• if appropriate, acknowledge that it may have been difficult for them to give you this feedback
• seek feedback on the impact of the changes you have made


 How to really listen when giving or receiving feedback

Listening skills have a big impact on feedback discussions. Active listening helps us to:

  • understand what the other person is saying and their point of view
  • get to know the other person
  • know when the other person has understood what we are saying.

Level 1: Internal listening

At this level:

  • we may be hearing the words the other person is saying but the focus is on listening to our own thoughts
  • we may be:
    • »  thinking about what we are going to say next
    • »  focused on what we think or feel about what the other person is saying
    • »  thinking about something else.

Level 2: Attentive listening

At this level:

  • we are totally focused on what the person is saying
  • we aren’t distracted and we are able to give them our full attention
  • we use active listening techniques such as paraphrasing or asking questions to confirm understanding.

This level allows us to listen for facts, meaning and intention. This level leads to a common understanding about what is being said and what the other person wants to achieve.

Level 3: Observational listening

This is a much deeper level of listening. At this level we are totally focused on what the person is saying and:

  • we are attuned to body language, facial expressions and tone of voice
  • we are more likely to identify the other person’s feelings
  • we are aware of the impact of our communication on the other person.


At this level we are able to help the other person understand their own feelings and views by reflecting what they are saying back to them. This is called a reflective listening technique. For example we may say things like:

  • ‘I can see you are worried about this because you have said ……….’
  • ‘so what I am hearing is that you really like working in the team because you’ve mentioned …… several times’.


When seeking out feedback:

Sometimes, people may not be forthcoming with feedback so you’ll need to seek it out. When seeking feedback:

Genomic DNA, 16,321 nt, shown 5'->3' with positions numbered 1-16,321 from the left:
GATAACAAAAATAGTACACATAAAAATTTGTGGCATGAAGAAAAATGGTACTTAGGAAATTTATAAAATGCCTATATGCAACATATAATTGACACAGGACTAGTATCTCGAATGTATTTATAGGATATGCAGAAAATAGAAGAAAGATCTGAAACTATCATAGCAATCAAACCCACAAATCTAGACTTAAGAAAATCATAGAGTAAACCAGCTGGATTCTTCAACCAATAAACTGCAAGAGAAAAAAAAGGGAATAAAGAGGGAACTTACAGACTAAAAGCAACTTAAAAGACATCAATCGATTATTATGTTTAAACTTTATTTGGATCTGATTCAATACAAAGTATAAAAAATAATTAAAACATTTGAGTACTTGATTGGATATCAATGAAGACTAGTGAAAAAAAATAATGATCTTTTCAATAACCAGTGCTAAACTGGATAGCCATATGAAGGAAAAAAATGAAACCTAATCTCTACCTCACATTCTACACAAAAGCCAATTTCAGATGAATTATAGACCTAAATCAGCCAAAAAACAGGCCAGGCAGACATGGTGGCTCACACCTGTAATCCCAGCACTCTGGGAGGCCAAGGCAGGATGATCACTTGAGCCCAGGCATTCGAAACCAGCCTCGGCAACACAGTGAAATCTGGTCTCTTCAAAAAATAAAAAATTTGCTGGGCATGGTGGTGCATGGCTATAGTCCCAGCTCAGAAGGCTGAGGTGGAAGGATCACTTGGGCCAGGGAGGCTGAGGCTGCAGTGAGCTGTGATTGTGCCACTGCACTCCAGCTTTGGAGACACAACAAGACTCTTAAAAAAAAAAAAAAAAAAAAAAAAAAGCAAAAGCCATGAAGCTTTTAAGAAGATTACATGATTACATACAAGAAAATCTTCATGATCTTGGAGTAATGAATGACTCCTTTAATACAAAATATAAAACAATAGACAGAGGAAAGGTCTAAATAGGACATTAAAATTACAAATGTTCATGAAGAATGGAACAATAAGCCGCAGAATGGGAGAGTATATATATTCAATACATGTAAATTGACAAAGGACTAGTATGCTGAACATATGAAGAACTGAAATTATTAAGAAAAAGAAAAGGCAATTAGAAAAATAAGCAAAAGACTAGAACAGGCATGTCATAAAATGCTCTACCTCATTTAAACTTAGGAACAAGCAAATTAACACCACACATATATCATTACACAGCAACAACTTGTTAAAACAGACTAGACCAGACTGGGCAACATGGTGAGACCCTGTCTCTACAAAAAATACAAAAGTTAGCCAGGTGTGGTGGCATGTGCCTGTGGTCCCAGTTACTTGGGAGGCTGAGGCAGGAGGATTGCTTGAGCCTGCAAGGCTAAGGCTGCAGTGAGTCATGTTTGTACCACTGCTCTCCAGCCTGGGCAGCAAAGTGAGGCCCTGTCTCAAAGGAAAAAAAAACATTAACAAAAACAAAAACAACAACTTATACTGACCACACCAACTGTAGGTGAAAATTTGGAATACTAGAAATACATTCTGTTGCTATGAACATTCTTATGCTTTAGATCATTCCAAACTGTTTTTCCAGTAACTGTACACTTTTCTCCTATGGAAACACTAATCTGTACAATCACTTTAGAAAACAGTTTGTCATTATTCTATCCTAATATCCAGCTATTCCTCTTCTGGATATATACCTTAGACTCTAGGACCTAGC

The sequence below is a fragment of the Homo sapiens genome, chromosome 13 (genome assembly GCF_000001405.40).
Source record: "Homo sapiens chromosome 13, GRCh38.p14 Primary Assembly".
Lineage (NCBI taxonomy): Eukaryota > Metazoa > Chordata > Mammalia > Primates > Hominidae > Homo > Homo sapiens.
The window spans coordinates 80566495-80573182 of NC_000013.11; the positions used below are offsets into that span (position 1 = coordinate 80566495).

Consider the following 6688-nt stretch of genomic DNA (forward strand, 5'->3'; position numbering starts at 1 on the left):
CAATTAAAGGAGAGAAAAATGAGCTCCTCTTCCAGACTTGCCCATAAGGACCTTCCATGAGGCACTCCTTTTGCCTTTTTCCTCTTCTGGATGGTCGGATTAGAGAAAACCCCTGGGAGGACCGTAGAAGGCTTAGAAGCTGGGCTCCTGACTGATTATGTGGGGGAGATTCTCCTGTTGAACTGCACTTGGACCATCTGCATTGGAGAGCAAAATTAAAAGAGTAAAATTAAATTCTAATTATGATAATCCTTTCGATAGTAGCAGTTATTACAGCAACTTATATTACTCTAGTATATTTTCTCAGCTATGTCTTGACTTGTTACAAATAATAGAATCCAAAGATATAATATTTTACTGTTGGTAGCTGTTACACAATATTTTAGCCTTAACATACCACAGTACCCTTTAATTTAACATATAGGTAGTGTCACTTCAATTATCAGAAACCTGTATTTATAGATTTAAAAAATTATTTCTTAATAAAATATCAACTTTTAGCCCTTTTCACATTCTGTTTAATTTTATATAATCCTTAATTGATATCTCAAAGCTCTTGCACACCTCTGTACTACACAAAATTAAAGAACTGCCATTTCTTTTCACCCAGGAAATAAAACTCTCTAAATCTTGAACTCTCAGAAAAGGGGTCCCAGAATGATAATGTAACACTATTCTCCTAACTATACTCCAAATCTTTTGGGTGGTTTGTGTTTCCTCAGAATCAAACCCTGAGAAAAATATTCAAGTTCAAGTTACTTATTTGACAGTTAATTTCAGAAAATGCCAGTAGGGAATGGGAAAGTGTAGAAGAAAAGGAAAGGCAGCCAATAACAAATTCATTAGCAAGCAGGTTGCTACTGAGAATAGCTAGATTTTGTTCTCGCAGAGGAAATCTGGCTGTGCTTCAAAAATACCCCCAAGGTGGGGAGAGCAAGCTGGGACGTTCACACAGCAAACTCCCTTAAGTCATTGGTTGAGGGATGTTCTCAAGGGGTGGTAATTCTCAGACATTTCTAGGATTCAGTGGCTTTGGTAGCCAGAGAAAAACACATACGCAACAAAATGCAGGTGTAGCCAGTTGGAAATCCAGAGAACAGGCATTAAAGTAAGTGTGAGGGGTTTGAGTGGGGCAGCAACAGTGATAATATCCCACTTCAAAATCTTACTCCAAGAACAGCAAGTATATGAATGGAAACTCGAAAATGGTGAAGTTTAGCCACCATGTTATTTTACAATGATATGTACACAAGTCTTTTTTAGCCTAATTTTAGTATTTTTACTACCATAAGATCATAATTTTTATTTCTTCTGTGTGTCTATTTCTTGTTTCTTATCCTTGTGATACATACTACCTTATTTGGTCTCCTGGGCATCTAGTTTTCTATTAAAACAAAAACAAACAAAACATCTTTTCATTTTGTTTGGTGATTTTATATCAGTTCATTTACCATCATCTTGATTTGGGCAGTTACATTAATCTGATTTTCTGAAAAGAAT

• Select someone you trust and the right person for the topic. e.g. If you would like feedback on your managerial skills it would be a good idea to get feedback from someone you manage.
    • Give the other person time to prepare for their discussion with you. Don’t expect an immediate answer.
    • Be open to the feedback, ask for specific examples and respond after you have reflected on the issues raised. Be prepared for both positive and constructive responses. Respond graciously. Responding defensively to comments will only make the other person uncomfortable giving you feedback.
    • Where appropriate, follow through on the advice and suggestions given to you.
    • Thank the person for their feedback.

Whether giving or receiving feedback, it is essential that you remain solutions-focused.

Gather your evidence and ensure you follow through on anything you agree to.

Remember, feedback is vital to your organisation’s success. Use your agency’s Performance Management system to set clear goals and expectations for your team members at the start of the year and ensure they are clear about their responsibilities. Constantly review performance and provide ongoing feedback throughout the year. That way, small issues can be dealt with early and easily and performance can be productive for the individual and the agency.



  • Τι είναι το σημαντικότερο που μάθατε / διδαχτήκατε από αυτό που διαβάσετε;